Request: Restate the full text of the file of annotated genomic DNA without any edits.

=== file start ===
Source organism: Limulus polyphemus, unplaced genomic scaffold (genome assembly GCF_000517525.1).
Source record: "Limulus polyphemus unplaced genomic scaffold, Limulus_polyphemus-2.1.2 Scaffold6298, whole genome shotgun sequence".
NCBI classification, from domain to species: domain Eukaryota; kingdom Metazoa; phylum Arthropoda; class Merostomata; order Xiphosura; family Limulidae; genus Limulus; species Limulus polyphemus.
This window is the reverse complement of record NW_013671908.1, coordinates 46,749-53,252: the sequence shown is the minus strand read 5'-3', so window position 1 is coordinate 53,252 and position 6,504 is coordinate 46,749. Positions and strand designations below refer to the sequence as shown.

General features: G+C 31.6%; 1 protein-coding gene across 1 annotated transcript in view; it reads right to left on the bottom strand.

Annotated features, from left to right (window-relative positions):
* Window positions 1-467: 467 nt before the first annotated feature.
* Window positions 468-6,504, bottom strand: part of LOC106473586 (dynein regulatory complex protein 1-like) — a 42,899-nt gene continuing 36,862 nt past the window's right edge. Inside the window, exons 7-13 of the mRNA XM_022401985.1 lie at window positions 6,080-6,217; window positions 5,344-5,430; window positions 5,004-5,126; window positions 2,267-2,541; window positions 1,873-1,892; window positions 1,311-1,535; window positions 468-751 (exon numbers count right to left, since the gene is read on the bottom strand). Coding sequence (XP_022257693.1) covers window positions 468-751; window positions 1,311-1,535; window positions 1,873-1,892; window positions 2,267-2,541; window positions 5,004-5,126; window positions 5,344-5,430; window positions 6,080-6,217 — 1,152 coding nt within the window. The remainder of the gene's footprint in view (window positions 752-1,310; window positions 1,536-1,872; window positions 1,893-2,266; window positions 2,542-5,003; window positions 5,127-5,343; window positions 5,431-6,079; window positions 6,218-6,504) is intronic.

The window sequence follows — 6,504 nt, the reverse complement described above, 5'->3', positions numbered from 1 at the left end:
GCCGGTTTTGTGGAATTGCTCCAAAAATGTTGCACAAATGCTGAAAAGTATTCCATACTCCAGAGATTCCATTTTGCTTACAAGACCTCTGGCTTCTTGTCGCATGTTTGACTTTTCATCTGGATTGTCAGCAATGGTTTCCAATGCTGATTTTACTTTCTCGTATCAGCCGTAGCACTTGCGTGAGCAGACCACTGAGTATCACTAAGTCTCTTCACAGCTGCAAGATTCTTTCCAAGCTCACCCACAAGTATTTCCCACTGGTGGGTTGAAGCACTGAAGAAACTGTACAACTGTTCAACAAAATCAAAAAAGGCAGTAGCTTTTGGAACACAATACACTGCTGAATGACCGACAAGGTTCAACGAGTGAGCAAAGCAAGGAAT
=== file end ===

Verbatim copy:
Source organism: Limulus polyphemus, unplaced genomic scaffold (genome assembly GCF_000517525.1).
Source record: "Limulus polyphemus unplaced genomic scaffold, Limulus_polyphemus-2.1.2 Scaffold6298, whole genome shotgun sequence".
NCBI classification, from domain to species: domain Eukaryota; kingdom Metazoa; phylum Arthropoda; class Merostomata; order Xiphosura; family Limulidae; genus Limulus; species Limulus polyphemus.
This window is the reverse complement of record NW_013671908.1, coordinates 46,749-53,252: the sequence shown is the minus strand read 5'-3', so window position 1 is coordinate 53,252 and position 6,504 is coordinate 46,749. Positions and strand designations below refer to the sequence as shown.

General features: G+C 31.6%; 1 protein-coding gene across 1 annotated transcript in view; it reads right to left on the bottom strand.

Annotated features, from left to right (window-relative positions):
* Window positions 1-467: 467 nt before the first annotated feature.
* Window positions 468-6,504, bottom strand: part of LOC106473586 (dynein regulatory complex protein 1-like) — a 42,899-nt gene continuing 36,862 nt past the window's right edge. Inside the window, exons 7-13 of the mRNA XM_022401985.1 lie at window positions 6,080-6,217; window positions 5,344-5,430; window positions 5,004-5,126; window positions 2,267-2,541; window positions 1,873-1,892; window positions 1,311-1,535; window positions 468-751 (exon numbers count right to left, since the gene is read on the bottom strand). Coding sequence (XP_022257693.1) covers window positions 468-751; window positions 1,311-1,535; window positions 1,873-1,892; window positions 2,267-2,541; window positions 5,004-5,126; window positions 5,344-5,430; window positions 6,080-6,217 — 1,152 coding nt within the window. The remainder of the gene's footprint in view (window positions 752-1,310; window positions 1,536-1,872; window positions 1,893-2,266; window positions 2,542-5,003; window positions 5,127-5,343; window positions 5,431-6,079; window positions 6,218-6,504) is intronic.

The window sequence follows — 6,504 nt, the reverse complement described above, 5'->3', positions numbered from 1 at the left end:
GCCGGTTTTGTGGAATTGCTCCAAAAATGTTGCACAAATGCTGAAAAGTATTCCATACTCCAGAGATTCCATTTTGCTTACAAGACCTCTGGCTTCTTGTCGCATGTTTGACTTTTCATCTGGATTGTCAGCAATGGTTTCCAATGCTGATTTTACTTTCTCGTATCAGCCGTAGCACTTGCGTGAGCAGACCACTGAGTATCACTAAGTCTCTTCACAGCTGCAAGATTCTTTCCAAGCTCACCCACAAGTATTTCCCACTGGTGGGTTGAAGCACTGAAGAAACTGTACAACTGTTCAACAAAATCAAAAAAGGCAGTAGCTTTTGGAACACAATACACTGCTGAATGACCGACAAGGTTCAACGAGTGAGCAAAGCAAGGAAT